What Is the Welfare Loss of Taxation?
Welfare loss of taxation refers to a decrease in economic and social well-being caused by the imposition of a new tax. It is the total cost to society incurred just by the process of transferring purchasing power from taxpayers to the taxing authority.
These costs consist of economically productive activity foregone and real resources consumed either by the process of taxation or by the compensating behavior of workers, consumers, and businesses in response to the tax.
- The welfare loss of taxation is the total cost imposed on society by levying a new tax.
- These costs arise from the administration of, compliance with, avoidance of, or evasion of the tax, in addition to the deadweight losses and other welfare losses associated with microeconomic distortions created by the tax.
- The welfare loss of taxation can be thought of as the total transaction costs involved with the process of transferring purchasing power from taxpayers to the taxing authority.
Understanding the Welfare Loss of Taxation
Taxes are collected by governments to serve a variety of ends such as to fund the provision of public goods, to achieve equitable distributions of wealth and income among the population, or simply to transfer wealth from the subjects to the ruling class. However, the imposition and implementation of any tax is not itself a costless process and the impact of the tax on taxpayers changes the economic incentives that they are faced with, and thus their behavior.
In a sense, these costs can be thought of as the transaction costs of the tax side of public finance.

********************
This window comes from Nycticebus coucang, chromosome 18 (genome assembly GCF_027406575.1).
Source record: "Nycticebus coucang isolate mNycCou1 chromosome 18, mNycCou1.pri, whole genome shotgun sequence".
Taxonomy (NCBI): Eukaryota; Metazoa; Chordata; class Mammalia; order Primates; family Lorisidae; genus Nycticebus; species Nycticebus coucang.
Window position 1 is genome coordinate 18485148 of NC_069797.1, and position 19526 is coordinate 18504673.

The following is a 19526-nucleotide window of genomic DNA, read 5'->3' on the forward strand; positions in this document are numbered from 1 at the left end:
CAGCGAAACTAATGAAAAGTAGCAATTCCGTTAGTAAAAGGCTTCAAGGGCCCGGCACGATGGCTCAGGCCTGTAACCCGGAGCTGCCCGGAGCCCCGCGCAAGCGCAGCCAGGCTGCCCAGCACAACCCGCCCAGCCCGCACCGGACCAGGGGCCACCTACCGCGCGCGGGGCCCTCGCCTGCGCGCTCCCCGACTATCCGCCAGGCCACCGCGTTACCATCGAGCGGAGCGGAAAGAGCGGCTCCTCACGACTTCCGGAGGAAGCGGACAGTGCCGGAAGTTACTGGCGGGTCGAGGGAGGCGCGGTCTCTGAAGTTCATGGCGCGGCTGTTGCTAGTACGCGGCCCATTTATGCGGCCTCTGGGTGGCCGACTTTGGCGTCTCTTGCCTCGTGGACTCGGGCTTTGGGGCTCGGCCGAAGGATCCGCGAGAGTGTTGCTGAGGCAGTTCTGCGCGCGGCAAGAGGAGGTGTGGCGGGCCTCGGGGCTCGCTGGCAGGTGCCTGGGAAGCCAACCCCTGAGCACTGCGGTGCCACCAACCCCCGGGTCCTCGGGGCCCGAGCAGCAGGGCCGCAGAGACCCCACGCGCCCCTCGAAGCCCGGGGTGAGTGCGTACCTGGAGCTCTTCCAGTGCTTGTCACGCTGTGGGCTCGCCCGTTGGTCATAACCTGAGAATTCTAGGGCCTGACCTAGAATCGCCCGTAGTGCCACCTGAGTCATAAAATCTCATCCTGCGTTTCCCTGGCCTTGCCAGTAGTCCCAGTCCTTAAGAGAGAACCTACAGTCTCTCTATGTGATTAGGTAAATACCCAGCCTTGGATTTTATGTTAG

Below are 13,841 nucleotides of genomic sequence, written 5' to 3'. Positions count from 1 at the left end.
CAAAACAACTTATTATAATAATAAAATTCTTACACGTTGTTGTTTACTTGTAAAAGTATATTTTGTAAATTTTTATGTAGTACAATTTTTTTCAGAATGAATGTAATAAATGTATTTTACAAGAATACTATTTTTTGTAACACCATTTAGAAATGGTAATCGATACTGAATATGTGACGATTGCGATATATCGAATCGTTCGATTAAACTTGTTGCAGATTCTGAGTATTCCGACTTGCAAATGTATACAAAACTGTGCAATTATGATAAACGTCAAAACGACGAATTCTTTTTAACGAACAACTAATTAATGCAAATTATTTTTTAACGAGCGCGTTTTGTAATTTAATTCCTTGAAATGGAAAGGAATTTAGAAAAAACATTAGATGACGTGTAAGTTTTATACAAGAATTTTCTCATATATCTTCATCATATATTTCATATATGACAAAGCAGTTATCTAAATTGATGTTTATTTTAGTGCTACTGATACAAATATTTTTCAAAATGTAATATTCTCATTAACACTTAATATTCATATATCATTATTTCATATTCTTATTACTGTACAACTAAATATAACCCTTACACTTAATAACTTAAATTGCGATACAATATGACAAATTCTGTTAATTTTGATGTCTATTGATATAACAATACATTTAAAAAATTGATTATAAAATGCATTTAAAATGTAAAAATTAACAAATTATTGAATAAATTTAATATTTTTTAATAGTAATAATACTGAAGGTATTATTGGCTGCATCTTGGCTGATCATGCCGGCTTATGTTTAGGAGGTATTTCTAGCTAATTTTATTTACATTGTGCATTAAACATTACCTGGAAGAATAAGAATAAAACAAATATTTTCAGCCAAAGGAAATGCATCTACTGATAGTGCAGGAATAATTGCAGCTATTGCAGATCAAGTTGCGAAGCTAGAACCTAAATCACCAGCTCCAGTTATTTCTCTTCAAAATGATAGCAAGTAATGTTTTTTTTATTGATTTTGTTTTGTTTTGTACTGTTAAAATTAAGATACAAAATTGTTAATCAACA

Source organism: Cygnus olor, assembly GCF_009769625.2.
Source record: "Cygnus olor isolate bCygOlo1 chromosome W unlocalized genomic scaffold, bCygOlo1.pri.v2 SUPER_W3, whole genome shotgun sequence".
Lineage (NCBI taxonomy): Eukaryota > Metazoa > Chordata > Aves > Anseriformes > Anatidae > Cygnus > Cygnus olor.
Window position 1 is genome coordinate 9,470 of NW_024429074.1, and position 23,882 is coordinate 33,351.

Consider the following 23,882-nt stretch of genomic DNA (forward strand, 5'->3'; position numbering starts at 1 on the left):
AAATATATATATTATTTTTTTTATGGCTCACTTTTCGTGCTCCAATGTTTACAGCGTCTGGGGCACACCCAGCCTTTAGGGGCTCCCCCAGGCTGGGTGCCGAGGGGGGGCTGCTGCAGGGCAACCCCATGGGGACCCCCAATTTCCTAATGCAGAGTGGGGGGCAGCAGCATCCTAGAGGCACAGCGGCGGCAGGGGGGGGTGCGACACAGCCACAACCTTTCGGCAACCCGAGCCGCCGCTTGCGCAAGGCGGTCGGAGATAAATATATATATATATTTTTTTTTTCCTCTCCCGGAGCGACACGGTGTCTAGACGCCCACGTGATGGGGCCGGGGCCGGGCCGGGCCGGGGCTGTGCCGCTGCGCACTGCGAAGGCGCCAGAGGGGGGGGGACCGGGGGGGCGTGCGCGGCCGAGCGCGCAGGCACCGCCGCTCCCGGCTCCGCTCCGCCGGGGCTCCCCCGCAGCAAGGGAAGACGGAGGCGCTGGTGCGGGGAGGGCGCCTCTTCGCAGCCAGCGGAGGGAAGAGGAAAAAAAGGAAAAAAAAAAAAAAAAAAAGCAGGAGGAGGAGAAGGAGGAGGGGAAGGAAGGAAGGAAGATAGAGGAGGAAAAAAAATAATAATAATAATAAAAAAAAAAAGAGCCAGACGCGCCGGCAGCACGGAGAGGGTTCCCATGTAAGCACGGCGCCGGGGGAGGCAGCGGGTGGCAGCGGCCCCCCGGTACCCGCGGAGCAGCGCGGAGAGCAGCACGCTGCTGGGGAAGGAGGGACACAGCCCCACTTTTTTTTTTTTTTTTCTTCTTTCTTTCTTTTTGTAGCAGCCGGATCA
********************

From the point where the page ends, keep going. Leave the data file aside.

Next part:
Several types of costs can contribute to the total cost of taxation, including deadweight losses in the taxed market and welfare losses in related markets, compliance costs, administrative costs, tax evasion costs, and tax avoidance costs.
They arise from two principal sources:
- The act of taxation itself consumes some real resources.
- People adjust their economic behavior in response to the tax leading to opportunity costs in the form of forgone economically productive activity that is discouraged by the tax and the consumption of real resources by activities encouraged by the tax.
Note that some of these changes in behavior may be considered positive in the presence of externalized costs or benefits to activities being discouraged or encouraged, and this may offset some or all of the social cost of the tax as in the case of a Pigouvian tax.
Net of such externalities, the costs of taxation represent a social welfare loss that can offset the social welfare benefits produced through the expenditure of public revenues generated. These costs are an essential consideration in the design and implementation of economically optimal taxes, which need to be balanced against any social benefits that may arise from the public services that can be funded or other benefits of the tax itself.
Categories of Social Costs of Taxation
The costs that make up the total welfare loss of taxation can be broken down into several categories. The deadweight loss of taxation in the taxed market is the welfare loss of taxation most discussed and focused on by economists, but because it is only one aspect of the total cost of taxation it at best represents a lower bound on the total welfare loss.